3. Proof of causation. This is an element of all injury and wrongful death cases, but it can be particularly tough to establish in medical malpractice claims. Plaintiffs must be able to prove by a preponderance of the evidence that the injury or illness at issue was a direct result of medical negligence. Medical negligence is defined as conduct or care that falls below the applicable standard for the defendant’s specialty, education, region, etc. The mere fact of a poor outcome isn’t enough to win. Neither is evidence of a mistake if it can’t be causally linked to the patient’s injuries. Establishing that typically requires expert witness testimony – sometimes testimony from numerous experts. Expert witnesses must be paid for their time, and they can be expensive. Plaintiff attorneys in these cases work on a contingency fee basis, meaning they aren’t paid unless and until you win, and their firm typically covers upfront costs for the investigation, expert witnesses, etc. Your South Florida medical malpractice lawyer needs to level with you if it makes sense to pursue a case given what it’s worth versus what it’s going to cost to prove it.
  4. Pre-suit investigation requirement. Florida requires pre-suit investigations before a medical malpractice claim can proceed through the court system. Both sides need to hire medical experts to testify on their behalf. Following three months of investigation by both sides, the defendant has the option to extend a settlement offer, ask for arbitration, or reject the claim outright. This process is expensive and time-consuming. Even if the claimant has a winning case, they must carefully consider the cost-benefit analysis. It’s yet another reason why plaintiff attorneys want to be fairly confident in success before agreeing to take on Florida medical malpractice cases.
  5. Patient age influences case value. We have laws that protect people over 40 from discrimination in housing and employment. However, when it comes to medical malpractice claims, the age of a patient can directly impact how much a case is worth. Some of the elements considered in medical malpractice damage awards deal with things like: How much did the patient lose in wages? To what extent was quality of life/ability to engage in once-enjoyed activities impacted? A person who is older, retired, not as active prior to the incident will have a lower case value than someone who is young or in their prime of life. Also, as people age, they tend to be more likely to suffer chronic health problems and may be more vulnerable to surgical complications – meaning causation in their case can be tougher to prove.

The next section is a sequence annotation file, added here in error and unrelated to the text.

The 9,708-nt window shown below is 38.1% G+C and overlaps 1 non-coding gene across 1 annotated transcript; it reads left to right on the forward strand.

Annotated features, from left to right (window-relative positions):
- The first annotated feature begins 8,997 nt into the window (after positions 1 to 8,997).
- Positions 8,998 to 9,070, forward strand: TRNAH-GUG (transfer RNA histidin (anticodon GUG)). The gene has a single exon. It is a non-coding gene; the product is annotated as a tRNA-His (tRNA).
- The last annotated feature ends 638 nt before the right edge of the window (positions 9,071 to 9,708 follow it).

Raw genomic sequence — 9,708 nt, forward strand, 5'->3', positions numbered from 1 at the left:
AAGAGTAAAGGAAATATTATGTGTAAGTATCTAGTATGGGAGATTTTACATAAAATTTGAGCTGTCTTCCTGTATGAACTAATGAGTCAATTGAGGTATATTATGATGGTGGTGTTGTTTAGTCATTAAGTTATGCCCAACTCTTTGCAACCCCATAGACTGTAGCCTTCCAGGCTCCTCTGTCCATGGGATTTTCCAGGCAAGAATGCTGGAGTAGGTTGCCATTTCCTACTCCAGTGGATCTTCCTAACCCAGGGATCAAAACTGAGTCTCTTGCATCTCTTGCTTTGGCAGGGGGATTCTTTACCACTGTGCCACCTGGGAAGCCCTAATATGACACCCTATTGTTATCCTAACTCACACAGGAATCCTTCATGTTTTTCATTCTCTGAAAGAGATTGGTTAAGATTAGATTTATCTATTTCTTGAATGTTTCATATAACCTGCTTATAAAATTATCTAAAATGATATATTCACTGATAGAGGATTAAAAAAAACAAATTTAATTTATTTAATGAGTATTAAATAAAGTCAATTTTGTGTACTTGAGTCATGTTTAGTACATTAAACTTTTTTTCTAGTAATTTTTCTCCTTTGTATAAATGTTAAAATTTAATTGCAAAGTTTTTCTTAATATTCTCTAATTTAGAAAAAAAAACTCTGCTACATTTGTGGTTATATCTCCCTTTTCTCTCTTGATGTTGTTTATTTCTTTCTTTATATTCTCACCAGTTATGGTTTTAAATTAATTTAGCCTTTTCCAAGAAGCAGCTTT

6. Lack of doctor insurance. Florida statute requires doctors to carry medical malpractice insurance, typically up to $250,000. If they don’t, they are required to inform their patients at reception sign-in. More than 8 percent of doctors don’t carry any medical malpractice insurance. If a doctor without insurance has personal assets, you could go after those in a medical malpractice claim, but their assets are often structured in such a way that it can make collecting on those judgments tough. So even if you win, collecting on those damages can be difficult.

All this said, don’t write off the odds of your case until you first speak to an attorney. The statute of limitations for medical malpractice claims in Florida is two years (half what it is for other types of injury claims), so it’s important not to delay inquiries. Most medical malpractice cases are settled prior to trial, with the average settlement in Florida being about $268,000.

Contact the South Florida medical malpractice attorneys at Halberg & Fogg PLLC by calling toll-free at 1-877-425-2374. Serving West Palm Beach, Miami, Tampa, Orlando and Fort Myers/ Naples. There is no fee unless you win.

Additional Resources:

F.S. 768.21, Damages

More Blog Entries:

Florida Medical Malpractice Laws Fail Adult Children, Their Parents, April 14, 2022, Palm Beach Medical Malpractice Lawyer Blog